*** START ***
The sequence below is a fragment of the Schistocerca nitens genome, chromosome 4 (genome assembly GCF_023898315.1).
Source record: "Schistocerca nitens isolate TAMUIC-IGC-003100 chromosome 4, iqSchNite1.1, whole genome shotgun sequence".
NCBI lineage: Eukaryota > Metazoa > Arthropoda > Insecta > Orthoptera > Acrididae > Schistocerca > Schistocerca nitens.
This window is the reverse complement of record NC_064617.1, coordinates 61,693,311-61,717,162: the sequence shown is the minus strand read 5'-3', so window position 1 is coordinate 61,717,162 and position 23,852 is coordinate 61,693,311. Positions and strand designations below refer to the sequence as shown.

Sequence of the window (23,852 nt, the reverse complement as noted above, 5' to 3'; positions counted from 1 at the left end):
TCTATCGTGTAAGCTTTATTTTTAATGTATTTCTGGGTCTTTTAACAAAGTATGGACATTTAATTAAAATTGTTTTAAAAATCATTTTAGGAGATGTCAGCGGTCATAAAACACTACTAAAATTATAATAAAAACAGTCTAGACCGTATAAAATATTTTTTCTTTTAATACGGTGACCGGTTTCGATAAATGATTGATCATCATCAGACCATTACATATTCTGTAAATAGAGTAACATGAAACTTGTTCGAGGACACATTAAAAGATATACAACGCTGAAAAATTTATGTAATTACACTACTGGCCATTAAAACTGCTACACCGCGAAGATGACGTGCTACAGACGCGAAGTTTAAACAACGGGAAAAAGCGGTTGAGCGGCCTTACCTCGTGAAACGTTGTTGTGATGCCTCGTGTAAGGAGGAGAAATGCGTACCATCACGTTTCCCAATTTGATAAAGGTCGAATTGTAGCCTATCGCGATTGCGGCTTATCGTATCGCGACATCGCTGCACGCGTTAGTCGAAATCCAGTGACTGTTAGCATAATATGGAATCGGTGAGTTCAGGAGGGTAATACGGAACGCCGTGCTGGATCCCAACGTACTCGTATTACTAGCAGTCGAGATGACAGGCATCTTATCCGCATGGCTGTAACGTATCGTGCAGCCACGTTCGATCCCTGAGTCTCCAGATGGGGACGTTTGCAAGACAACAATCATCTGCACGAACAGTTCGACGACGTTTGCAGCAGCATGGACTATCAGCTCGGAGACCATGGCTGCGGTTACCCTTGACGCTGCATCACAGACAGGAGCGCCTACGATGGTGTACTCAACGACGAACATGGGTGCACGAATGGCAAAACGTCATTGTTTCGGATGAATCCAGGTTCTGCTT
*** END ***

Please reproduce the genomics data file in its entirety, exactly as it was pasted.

The sequence below is a fragment of the Schistocerca nitens genome, chromosome 4 (genome assembly GCF_023898315.1).
Source record: "Schistocerca nitens isolate TAMUIC-IGC-003100 chromosome 4, iqSchNite1.1, whole genome shotgun sequence".
NCBI lineage: Eukaryota > Metazoa > Arthropoda > Insecta > Orthoptera > Acrididae > Schistocerca > Schistocerca nitens.
This window is the reverse complement of record NC_064617.1, coordinates 61,693,311-61,717,162: the sequence shown is the minus strand read 5'-3', so window position 1 is coordinate 61,717,162 and position 23,852 is coordinate 61,693,311. Positions and strand designations below refer to the sequence as shown.

Sequence of the window (23,852 nt, the reverse complement as noted above, 5' to 3'; positions counted from 1 at the left end):
TCTATCGTGTAAGCTTTATTTTTAATGTATTTCTGGGTCTTTTAACAAAGTATGGACATTTAATTAAAATTGTTTTAAAAATCATTTTAGGAGATGTCAGCGGTCATAAAACACTACTAAAATTATAATAAAAACAGTCTAGACCGTATAAAATATTTTTTCTTTTAATACGGTGACCGGTTTCGATAAATGATTGATCATCATCAGACCATTACATATTCTGTAAATAGAGTAACATGAAACTTGTTCGAGGACACATTAAAAGATATACAACGCTGAAAAATTTATGTAATTACACTACTGGCCATTAAAACTGCTACACCGCGAAGATGACGTGCTACAGACGCGAAGTTTAAACAACGGGAAAAAGCGGTTGAGCGGCCTTACCTCGTGAAACGTTGTTGTGATGCCTCGTGTAAGGAGGAGAAATGCGTACCATCACGTTTCCCAATTTGATAAAGGTCGAATTGTAGCCTATCGCGATTGCGGCTTATCGTATCGCGACATCGCTGCACGCGTTAGTCGAAATCCAGTGACTGTTAGCATAATATGGAATCGGTGAGTTCAGGAGGGTAATACGGAACGCCGTGCTGGATCCCAACGTACTCGTATTACTAGCAGTCGAGATGACAGGCATCTTATCCGCATGGCTGTAACGTATCGTGCAGCCACGTTCGATCCCTGAGTCTCCAGATGGGGACGTTTGCAAGACAACAATCATCTGCACGAACAGTTCGACGACGTTTGCAGCAGCATGGACTATCAGCTCGGAGACCATGGCTGCGGTTACCCTTGACGCTGCATCACAGACAGGAGCGCCTACGATGGTGTACTCAACGACGAACATGGGTGCACGAATGGCAAAACGTCATTGTTTCGGATGAATCCAGGTTCTGCTT